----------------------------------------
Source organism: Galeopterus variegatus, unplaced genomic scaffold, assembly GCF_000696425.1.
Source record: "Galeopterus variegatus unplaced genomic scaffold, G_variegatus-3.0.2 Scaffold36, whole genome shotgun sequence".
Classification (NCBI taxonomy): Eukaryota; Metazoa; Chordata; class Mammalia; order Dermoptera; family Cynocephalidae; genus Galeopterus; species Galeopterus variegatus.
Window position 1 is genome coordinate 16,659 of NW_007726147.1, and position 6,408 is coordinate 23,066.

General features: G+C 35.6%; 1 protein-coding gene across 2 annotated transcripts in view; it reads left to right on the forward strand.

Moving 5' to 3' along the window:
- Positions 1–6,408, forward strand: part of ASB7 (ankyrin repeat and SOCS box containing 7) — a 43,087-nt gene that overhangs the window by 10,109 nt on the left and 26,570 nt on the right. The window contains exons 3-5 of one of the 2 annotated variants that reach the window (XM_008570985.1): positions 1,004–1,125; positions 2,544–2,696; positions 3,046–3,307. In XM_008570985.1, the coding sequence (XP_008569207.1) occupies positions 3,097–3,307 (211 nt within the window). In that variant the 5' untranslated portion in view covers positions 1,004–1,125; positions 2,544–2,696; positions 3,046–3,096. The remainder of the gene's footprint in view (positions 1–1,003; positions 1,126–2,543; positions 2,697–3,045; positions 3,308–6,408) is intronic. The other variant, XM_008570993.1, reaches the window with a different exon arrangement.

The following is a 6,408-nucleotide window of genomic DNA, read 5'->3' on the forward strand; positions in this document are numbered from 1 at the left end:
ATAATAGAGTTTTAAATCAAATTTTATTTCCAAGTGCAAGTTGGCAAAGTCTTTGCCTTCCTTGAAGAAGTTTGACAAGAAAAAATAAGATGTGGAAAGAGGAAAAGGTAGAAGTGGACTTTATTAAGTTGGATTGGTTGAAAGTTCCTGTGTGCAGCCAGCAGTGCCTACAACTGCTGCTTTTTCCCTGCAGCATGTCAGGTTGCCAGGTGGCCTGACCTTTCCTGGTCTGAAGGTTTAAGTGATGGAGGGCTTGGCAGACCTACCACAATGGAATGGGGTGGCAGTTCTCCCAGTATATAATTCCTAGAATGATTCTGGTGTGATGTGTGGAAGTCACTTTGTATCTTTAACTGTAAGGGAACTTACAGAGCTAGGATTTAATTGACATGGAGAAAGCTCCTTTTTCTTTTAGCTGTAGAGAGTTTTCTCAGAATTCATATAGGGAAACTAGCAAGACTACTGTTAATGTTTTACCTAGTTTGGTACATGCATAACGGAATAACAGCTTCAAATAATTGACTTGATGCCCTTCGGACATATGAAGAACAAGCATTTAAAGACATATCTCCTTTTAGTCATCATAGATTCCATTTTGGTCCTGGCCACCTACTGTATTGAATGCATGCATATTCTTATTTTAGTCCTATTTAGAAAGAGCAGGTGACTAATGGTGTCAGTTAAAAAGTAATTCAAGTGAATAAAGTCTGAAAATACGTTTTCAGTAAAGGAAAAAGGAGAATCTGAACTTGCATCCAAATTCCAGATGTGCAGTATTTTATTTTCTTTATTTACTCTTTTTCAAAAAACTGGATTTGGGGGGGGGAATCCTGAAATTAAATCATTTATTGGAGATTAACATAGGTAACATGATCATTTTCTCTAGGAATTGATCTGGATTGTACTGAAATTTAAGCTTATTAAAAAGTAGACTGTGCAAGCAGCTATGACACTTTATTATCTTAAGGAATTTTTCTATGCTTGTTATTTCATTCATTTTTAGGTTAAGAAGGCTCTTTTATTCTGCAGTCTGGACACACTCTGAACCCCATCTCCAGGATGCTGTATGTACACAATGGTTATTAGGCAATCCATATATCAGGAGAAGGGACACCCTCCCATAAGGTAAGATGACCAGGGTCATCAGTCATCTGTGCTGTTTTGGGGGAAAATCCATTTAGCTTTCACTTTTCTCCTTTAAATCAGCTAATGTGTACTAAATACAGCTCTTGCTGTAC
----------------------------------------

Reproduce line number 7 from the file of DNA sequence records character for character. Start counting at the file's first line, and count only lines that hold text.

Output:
- Positions 1–6,408, forward strand: part of ASB7 (ankyrin repeat and SOCS box containing 7) — a 43,087-nt gene that overhangs the window by 10,109 nt on the left and 26,570 nt on the right. The window contains exons 3-5 of one of the 2 annotated variants that reach the window (XM_008570985.1): positions 1,004–1,125; positions 2,544–2,696; positions 3,046–3,307. In XM_008570985.1, the coding sequence (XP_008569207.1) occupies positions 3,097–3,307 (211 nt within the window). In that variant the 5' untranslated portion in view covers positions 1,004–1,125; positions 2,544–2,696; positions 3,046–3,096. The remainder of the gene's footprint in view (positions 1–1,003; positions 1,126–2,543; positions 2,697–3,045; positions 3,308–6,408) is intronic. The other variant, XM_008570993.1, reaches the window with a different exon arrangement.